PALMDALE, Calif., March 14, 2011 (GLOBE NEWSWIRE) -- The U.S. Navy's second X-47B Unmanned Combat Air System (UCAS) will be able to withstand all of the structural stresses and strains associated with takeoff, flight and landing – including those uniquely linked with landing or taking off from the moving, pitching deck of an aircraft carrier. That's the conclusion of an analysis by a Navy/Northrop Grumman Corporation (NYSE:NOC) test team following a rigorous, five-week series of structural proof tests of the jet's airframe.
A photo showing the airframe in its dynamic proof test fixture is available at .
The tests on X-47B air vehicle 2 (AV-2), conducted at Northrop Grumman's X-47B assembly and test facility in Palmdale, were completed Jan. 24, one week ahead of schedule. Northrop Grumman is the Navy's prime contractor for the Unmanned Combat Air System – Demonstration (UCAS-D) program.
"The proof tests validate the structural design of the aircraft, and give us confidence that we can operate this plane safely and reliably in all anticipated carrier environments," said Janis Pamiljans, vice president of the Navy UCAS program for Northrop Grumman's Aerospace Systems sector. "In particular, we now know that AV-2 can handle the stresses, strains and dynamic loads associated with catapult launches and arrested landings on the carrier deck, and air-to-air refueling."
AV-2 is identical to the first X-47B UCAS demonstration aircraft (AV-1) – which successfully completed its historic 29-minute first flight at Edwards Air Force Base, Calif. on Feb. 4 – except that it will be equipped with aerial refueling equipment. Northrop Grumman plans to use AV-2 to demonstrate unmanned air-to-air refueling – using both the U.S. Air Force's boom/receptacle approach and the Navy's probe and drogue approach – in 2014 as part of a technology demonstration related to the current UCAS-D contract.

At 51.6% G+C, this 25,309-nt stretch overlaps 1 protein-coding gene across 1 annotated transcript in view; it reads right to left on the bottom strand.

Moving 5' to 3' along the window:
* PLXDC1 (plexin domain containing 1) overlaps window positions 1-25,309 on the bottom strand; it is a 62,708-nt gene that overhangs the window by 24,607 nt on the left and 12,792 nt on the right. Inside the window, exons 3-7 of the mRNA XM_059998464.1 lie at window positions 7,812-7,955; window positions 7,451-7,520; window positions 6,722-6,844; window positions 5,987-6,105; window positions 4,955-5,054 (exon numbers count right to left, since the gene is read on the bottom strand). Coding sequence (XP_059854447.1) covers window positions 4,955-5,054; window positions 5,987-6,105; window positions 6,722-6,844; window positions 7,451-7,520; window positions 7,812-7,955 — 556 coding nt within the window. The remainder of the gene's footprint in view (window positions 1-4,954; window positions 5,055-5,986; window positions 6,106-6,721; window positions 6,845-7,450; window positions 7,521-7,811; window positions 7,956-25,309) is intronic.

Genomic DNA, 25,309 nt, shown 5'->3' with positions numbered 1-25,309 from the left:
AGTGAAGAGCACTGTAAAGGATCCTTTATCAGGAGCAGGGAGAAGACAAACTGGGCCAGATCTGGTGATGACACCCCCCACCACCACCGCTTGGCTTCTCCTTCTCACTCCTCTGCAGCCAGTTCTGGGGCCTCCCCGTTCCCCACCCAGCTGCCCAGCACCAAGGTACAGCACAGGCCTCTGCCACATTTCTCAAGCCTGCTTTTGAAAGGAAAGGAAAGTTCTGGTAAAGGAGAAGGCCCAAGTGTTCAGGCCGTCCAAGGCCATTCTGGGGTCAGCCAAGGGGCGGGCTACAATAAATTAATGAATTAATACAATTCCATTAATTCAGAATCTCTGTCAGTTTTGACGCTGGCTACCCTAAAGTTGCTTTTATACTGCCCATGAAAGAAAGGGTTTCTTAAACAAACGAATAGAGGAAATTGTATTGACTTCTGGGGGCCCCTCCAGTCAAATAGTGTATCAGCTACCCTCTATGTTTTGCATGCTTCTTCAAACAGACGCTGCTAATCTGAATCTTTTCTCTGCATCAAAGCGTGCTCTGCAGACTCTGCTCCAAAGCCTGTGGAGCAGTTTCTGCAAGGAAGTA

The proof testing performed on AV-2 simulated eight design conditions, such as a 3-G symmetrical pull up and a 2.4G rolling pullout; and five conditions expected to occur on the ground, including takeoff and landing, said Sarah Beaudin, Northrop Grumman's AV-2 manager.
One of the ground tests included pulling on the nose gear (to simulate a catapult launch) and the tail hook (to simulate an arrested landing on the carrier deck) at the same time to provide a special combined load case for test with the required margins. One of the flight conditions simulated the forces produced by turbulence that could occur during air-to-air refueling, a more demanding requirement than that used to proof test AV-1 in 2009.
"To perform the testing, we bonded pads to 200 points on the airframe surface, and then pushed and pulled on those pads using hydraulic jacks to simulate various static and dynamic load conditions," explained Beaudin. "By measuring the stresses and strains experienced by the airframe in this test environment, we'll also be able to measure and interpret more accurately the stresses and strains experienced during flight."
Proof testing is one of the last few tests that AV-2 will undergo in Palmdale before its transition later this spring to Edwards Air Force Base for more system tests, taxi tests and first flight. Before that move occurs, the test team plans to test and calibrate the aircraft's fuel system, and paint the aircraft.
Under a UCAS-D contract awarded in 2007, Northrop Grumman has designed, developed and produced two X-47B aircraft. In 2013, these aircraft will be used to demonstrate the first carrier-based launches and recoveries by an autonomous, strike-fighter sized unmanned aircraft. The UCAS-D program will also be used to mature relevant carrier landing and integration technologies, and to demonstrate autonomous aerial refueling by the X-47B aircraft.
Northrop Grumman's UCAS-D industry team includes GKN Aerospace, Lockheed Martin, Pratt & Whitney, Eaton, GE, Hamilton Sundstrand, Dell, Honeywell, Goodrich, Moog, Wind River, Parker Aerospace and Rockwell Collins.
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CONTACT: Brooks McKinney, APR Northrop Grumman Aerospace Systems (310) 331-6610 office (310) 864-3785 mobile firstname.lastname@example.org